Second, Defendants sought to invalidate votes cast by one of the Control Group stockholders, HK Xu Ding Co. Ltd. (“HK XD”), for breach of contract because it initially only paid $5 million of a $7 million stock purchase in iFresh (of note, HK XD paid the additional $2 million to Deng after he prevailed on a breach of contract claim in New York).  While the Court acknowledged that a breach of contract could invalidate a corporate election, that breach of contract must relate to the election for it to also affect its validity.  The Court specifically stated that its previous decision in Zohar II 2005-1, Ltd. V. FSAR Hldgs., Inc., 2017 WL 5956877 (Del. Ch. Nov. 30, 2017) “does not stand for the proposition that any showing of a breach of contract provides a basis to set aside a stockholder vote in a Section 225 action.”  Mem. Op. at 19 (emphasis in original).  Accordingly, the Court ruled that the breach of contract by HD XD had already been resolved and did not affect the validity of the Consent.

Third, Defendants alleged that the Control Group members had fraudulently obtained their shares in iFresh, and the Court separately analyzed each of the three stock purchase agreements at issue.  In general, though, the Court noted that each allegation relied on a common law duty for a shareholder to disclose intent to take control of a company when purchasing stock in that company.  Vice Chancellor Slights found that no such common law duty existed and for this reason, among others, Defendants’ allegations of fraud failed.  Having denied each of Defendants’ claims of breach of fiduciary duty, breach of contract, and fraud, the Court of Chancery found the Consent was valid in removing Defendants from iFresh’s Board of Directors and replacing them with alternative members.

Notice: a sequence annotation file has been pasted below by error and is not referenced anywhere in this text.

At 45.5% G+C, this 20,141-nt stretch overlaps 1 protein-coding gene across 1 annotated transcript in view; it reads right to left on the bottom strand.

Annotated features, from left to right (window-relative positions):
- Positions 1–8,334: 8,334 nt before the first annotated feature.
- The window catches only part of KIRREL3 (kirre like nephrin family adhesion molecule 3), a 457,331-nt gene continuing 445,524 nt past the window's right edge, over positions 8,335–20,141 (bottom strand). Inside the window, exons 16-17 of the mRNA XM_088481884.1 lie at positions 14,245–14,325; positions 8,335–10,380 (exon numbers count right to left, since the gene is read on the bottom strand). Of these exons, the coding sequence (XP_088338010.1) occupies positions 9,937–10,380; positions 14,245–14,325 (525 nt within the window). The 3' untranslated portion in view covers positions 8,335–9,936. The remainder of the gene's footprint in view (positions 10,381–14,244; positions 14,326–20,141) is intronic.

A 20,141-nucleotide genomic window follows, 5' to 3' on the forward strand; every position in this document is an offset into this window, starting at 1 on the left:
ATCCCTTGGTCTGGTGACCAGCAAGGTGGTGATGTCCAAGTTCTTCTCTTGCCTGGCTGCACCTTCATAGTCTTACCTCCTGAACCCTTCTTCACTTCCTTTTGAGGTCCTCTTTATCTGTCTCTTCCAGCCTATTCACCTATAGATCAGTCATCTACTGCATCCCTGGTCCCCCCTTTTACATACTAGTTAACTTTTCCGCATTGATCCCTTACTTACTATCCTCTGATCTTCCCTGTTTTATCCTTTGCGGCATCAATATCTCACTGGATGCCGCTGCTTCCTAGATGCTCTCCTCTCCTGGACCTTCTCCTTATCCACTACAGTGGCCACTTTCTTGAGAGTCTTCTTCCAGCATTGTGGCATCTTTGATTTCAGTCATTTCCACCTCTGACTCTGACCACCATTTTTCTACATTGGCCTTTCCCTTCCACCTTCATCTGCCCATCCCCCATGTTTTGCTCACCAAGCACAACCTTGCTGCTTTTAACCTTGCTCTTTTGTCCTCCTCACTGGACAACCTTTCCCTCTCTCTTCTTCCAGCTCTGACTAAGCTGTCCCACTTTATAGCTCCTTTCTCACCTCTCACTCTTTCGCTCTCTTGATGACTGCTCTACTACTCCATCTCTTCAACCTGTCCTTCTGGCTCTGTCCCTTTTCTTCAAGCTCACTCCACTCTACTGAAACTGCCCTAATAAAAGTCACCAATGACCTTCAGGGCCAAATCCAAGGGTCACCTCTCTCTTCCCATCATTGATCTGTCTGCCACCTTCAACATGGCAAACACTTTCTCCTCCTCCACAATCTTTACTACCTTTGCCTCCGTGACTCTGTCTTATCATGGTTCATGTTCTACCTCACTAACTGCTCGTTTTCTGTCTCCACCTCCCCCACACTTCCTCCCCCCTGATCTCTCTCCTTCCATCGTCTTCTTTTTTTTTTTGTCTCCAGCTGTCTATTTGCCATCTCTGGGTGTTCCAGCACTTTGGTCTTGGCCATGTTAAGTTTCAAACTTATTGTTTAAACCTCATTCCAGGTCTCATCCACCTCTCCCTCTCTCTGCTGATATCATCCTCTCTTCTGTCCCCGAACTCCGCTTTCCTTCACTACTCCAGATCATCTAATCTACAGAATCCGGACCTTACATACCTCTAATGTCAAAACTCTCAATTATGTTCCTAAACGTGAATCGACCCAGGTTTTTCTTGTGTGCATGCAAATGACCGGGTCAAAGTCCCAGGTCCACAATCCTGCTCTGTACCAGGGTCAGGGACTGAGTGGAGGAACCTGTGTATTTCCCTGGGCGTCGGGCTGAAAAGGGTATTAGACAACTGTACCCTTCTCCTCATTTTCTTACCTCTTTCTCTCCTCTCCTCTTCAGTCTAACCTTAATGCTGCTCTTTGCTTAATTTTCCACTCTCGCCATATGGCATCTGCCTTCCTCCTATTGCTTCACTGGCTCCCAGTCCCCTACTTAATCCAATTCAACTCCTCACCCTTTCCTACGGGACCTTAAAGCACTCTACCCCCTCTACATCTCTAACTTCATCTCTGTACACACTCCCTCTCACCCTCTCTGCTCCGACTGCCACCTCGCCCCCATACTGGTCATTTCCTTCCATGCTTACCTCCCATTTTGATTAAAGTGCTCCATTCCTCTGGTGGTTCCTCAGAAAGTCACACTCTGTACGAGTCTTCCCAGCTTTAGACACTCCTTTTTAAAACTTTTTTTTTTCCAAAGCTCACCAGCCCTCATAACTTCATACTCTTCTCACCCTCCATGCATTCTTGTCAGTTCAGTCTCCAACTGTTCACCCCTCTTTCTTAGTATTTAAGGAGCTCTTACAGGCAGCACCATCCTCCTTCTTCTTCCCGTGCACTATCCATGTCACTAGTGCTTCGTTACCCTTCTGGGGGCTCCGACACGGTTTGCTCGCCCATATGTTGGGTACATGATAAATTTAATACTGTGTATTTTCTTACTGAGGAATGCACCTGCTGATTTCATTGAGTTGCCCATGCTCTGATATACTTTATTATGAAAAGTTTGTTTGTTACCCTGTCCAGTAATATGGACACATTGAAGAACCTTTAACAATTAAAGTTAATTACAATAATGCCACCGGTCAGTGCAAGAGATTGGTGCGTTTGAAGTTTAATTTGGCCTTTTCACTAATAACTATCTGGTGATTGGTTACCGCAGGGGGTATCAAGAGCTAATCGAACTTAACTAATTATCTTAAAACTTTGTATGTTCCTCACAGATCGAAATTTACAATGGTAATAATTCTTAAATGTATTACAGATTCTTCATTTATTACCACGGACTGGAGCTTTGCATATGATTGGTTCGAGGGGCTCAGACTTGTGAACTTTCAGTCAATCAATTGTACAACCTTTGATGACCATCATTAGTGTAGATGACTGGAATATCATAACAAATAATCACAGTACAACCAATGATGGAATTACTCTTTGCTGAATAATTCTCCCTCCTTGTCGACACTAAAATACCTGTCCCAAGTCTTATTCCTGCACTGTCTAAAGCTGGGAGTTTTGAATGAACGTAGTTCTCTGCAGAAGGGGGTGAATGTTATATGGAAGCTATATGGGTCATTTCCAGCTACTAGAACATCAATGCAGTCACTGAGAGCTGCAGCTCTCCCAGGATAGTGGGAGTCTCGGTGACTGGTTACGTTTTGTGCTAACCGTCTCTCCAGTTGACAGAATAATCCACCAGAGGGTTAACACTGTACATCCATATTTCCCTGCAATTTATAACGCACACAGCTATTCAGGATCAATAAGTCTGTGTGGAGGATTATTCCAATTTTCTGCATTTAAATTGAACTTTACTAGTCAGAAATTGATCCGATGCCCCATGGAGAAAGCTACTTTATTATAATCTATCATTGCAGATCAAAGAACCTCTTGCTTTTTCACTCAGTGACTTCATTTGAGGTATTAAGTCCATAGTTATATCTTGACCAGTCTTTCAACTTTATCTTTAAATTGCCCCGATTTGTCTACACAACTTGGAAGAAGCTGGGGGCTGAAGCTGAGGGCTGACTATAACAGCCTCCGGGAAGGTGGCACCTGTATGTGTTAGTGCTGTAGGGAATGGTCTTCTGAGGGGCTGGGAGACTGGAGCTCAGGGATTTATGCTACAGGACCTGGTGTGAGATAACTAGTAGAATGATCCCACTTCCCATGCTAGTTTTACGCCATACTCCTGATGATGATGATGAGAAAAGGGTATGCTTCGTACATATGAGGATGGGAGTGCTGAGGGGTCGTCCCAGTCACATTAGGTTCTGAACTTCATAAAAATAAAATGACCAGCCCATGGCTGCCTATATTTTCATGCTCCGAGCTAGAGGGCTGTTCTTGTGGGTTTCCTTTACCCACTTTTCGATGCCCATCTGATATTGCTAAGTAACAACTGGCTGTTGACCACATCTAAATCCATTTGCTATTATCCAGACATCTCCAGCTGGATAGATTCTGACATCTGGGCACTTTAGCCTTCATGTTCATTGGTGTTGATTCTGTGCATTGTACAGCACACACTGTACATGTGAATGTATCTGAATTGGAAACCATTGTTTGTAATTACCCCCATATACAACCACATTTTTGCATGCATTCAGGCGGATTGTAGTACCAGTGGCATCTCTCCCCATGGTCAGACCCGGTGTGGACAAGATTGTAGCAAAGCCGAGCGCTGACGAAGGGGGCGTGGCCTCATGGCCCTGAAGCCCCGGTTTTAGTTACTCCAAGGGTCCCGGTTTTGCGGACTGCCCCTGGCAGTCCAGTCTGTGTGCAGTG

Key Takeaway: Any general allegation of fraud will not invalidate a corporate election under Section 225.  Instead, a party seeking such invalidation will need to show how a breach of duty relates to the corporate election at issue.  And, specifically, Delaware does not enforce a common law duty for a stockholder to disclose an intent to take control of a company when purchasing that company’s stock.

Carl D. Neff is a partner with the law firm of FisherBroyles, LLP, and practices in Delaware.  You can reach Carl at (302) 482-4244 or at Carl.Neff@FisherBroyles.com.

In the decision of Badr Abdelhameed Dhia Jafar v. Vatican Challenge 2017 LLC, C.A. No. 2020-0151-SG, 2022 WL 365142 (Del. Ch. Feb. 8, 2022) (Letter Op.), the Delaware Court of Chancery held the Plaintiff, a member of the Defendant LLC, responsible for the fees accrued by an appointed Receiver during her oversight of records production in the Section 220 action.

Vice Chancellor Glasscock had entered a default judgment in favor of the Plaintiff in the underlying action and, accordingly, placed the first responsibility of the Receiver’s compensation on the defaulting Defendant.  However, after holding the Defendant in contempt for its failure to compensate the Receiver, the Vice Chancellor placed the secondary responsibility for compensation on the “benefiting party”—here, the Plaintiff.  Letter Op., at 6.

The Court reasoned that the Receiver had been appointed “at the request of and for the benefit of the [Plaintiff],” id., and noted that due to the Defendant’s insolvency, no funds existed from which the Defendant could pay the Receiver.  While the Plaintiff can choose to seek recoupment from the Defendant, the Court held that equity required the Plaintiff be held responsible for the fees owed under the agreed-upon Receivership Order.

The Court then analyzed the reasonableness of the Receiver’s fees.  It held that fees incurred during the performance of duties pursuant to the Receivership Order were reasonable and payable by the Plaintiff.  The fees incurred in the Receiver’s efforts to secure payment did not need to be paid by the Plaintiff, though, consistent with the general principle that a party is responsible for its own litigation costs, absent special circumstances.

Key Takeaway: Litigants seeking the appointment of a receiver to assist in a Section 220 books and records demand could ultimately be held responsible for the compensation of that receiver if the opposing party is unable to pay the receiver’s fees.